The power button glowed when I pushed it, and I heard a faint "zz" for a split second, like something was shorting out. The red motherboard lights came on during that time, and then power light did it's pretty little fade to black and nothing else happened. I tried to press it again, but it seems as though it has a "cool-down" period, and I had to wait a few more seconds before I could get the faint shorting out/zz/click sound and the lights/etc. It happened even when the CD & HD were unplugged.

I grabbed a service manual PDF, did part of the PSU verification tests (got +25VDC on pin 14, +5V "trickle" on pin 1) but then when it came to the third step where I was supposed to power the machine on, it told me to replace the PSU since it didn't power on.

I pulled the PSU, and it's a AcBel API1PC36 unit. I've included a picture. No schematics on the 'net that I can find. What's next?
OK, the unit is the 661-2816 (Apple's P/N). Here's a less expensive source (http://hardcoremac.stores.yahoo.net/66or61posufo.html) (used w/ 90 day warranty), if you're interested.

Otherwise, you could try to get a schematic from the company that made it. If they won't, you'll have to trace it out, and test. Time consuming, but possible. But given the lack of a bench, it could prove really tough if you need more than a DMM.

Any burnt areas, or odd smells? (could offer a starting point).

EDIT: I found a generic 200W ATX PSU schematic (http://www.schematicsforfree.com/archive/file/Power%20Electronics/Power_Supplies-Switching/ATX_Power_Supply.gif). It could get you started. ;)

super_kev
Oct 27, 2009, 01:35 AM
Good grief; might as well buy a used MDD. ;) No burnt smells from the guts of the PSU...

I'll contact AcBel and see what they say, then go from there.

nanofrog
Oct 27, 2009, 01:44 AM
Good grief; might as well buy a used MDD. ;) No burnt smells from the guts of the PSU...

I'll contact AcBel and see what they say, then go from there.
I found a schematic that could get you started if AcBel is a dead end (above post as an edit). But they don't seem to make that family any longer, and should be more willing to provide it to you. I'll cross my fingers, and hope they understand the request, as English won't be their first language afterall... ;)

There's also paid schematic sources as well, but as a last resort.

A new one is expensive for what it is, no doubt. Repair would be much less expensive. Its just really time consuming with out the schematics. Trust me, been there, done that a few times more than I'd like to remember. A royal PITA. At least it's not the most complicated circuit you could have run into. :p

super_kev
Dec 31, 2009, 10:39 AM
Ok well no response from AcBel so far. I just sent another email. In the meantime, I picked up a second MDD G4 that works. So I have one working PSU and one dead one, so I can map things out and compare voltages if I need to. I'll be using both computers, so I can't just swap out the dead PSU.

I looked at the circuit board closer and everything is nicely tagged ("R32" next to a resistor, "W8" next to a jumper wire, "VR1" next to a voltage regulator, etc.) so I guess I will start mapping things out. Would it be bad for me to remove the silicone/thermal "glue" that surrounds some of the parts and circuit board? Have any suggestions for some good PCB layout programs to make this whole thing easier?

nanofrog
Dec 31, 2009, 11:15 AM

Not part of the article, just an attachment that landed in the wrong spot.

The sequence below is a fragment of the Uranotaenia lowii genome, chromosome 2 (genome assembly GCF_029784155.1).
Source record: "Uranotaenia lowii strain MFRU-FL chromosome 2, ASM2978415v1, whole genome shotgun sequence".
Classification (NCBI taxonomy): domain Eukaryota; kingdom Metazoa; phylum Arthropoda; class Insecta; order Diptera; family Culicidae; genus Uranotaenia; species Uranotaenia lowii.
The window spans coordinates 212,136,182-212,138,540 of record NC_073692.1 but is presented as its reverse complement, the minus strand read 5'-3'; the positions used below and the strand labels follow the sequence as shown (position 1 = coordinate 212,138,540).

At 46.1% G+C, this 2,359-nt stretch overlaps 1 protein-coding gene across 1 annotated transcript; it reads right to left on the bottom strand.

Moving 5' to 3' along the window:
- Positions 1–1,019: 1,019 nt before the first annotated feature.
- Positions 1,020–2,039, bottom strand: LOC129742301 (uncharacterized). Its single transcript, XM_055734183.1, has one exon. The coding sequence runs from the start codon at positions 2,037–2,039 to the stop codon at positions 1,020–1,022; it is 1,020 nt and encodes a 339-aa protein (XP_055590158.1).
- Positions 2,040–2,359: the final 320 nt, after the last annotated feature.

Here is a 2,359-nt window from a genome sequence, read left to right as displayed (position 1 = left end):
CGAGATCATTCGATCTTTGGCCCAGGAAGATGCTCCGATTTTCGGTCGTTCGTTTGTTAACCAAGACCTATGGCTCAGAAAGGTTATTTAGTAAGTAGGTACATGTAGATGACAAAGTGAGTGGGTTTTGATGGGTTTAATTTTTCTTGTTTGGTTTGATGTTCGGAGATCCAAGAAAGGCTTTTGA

Ok well no response from AcBel so far. I just sent another email. In the meantime, I picked up a second MDD G4 that works. So I have one working PSU and one dead one, so I can map things out and compare voltages if I need to. I'll be using both computers, so I can't just swap out the dead PSU.

I looked at the circuit board closer and everything is nicely tagged ("R32" next to a resistor, "W8" next to a jumper wire, "VR1" next to a voltage regulator, etc.) so I guess I will start mapping things out. Would it be bad for me to remove the silicone/thermal "glue" that surrounds some of the parts and circuit board? Have any suggestions for some good PCB layout programs to make this whole thing easier?
Leave the glue unless you need to pull it. If that's the case, just make sure you re-glue it once the repairs are completed, and give it enough time to dry.

As per PCB routing software, yes, but it's for Windows. PCB 123 (http://www.pcb123.com/) (freeware). :) Others as well, but they're not free, and the trials are limited as to what you can do, as are the student licenses (limits to board size and part counts).

PaulD-UK
Dec 31, 2009, 11:37 AM
Hi
Under their wind-tunnel/leaf-blower noise reduction scheme Apple sent out thousands of replacement MDD PSUs to anyone who paid the 15 packaging/delivery cost.

There must be lots still on the shelf out there - I've got two that I've never touched....

nanofrog
Dec 31, 2009, 11:53 AM
Hi
Under their wind-tunnel/leaf-blower noise reduction scheme Apple sent out thousands of replacement MDD PSUs to anyone who paid the 15 packaging/delivery cost.

There must be lots still on the shelf out there - I've got two that I've never touched....
Perhaps you could work something out with super_kev?
It's certainly much easier than attempting to repair the DOA unit. ;)

super_kev
Jan 7, 2010, 12:04 AM
I'll check into PCB123.

PaulD-UK, if you have one that you really want to get rid of, let me know. I'll take it. :D

lannister80
Jan 7, 2010, 10:10 AM
You could always try an ATX --> MDD conversion.

I think the only thing that won't work with that kind of conversion is firewire (needs a funny voltage):

http://www.applefritter.com/node/23857

n6ac
Feb 27, 2011, 08:19 PM
Hello Super_Kev, My trusty old G4 FW800 also has begun failing to start except after long pause disconnected. I'm wondering if you ever pinned down your cause? Or ever got any info from AcBel ?
... Al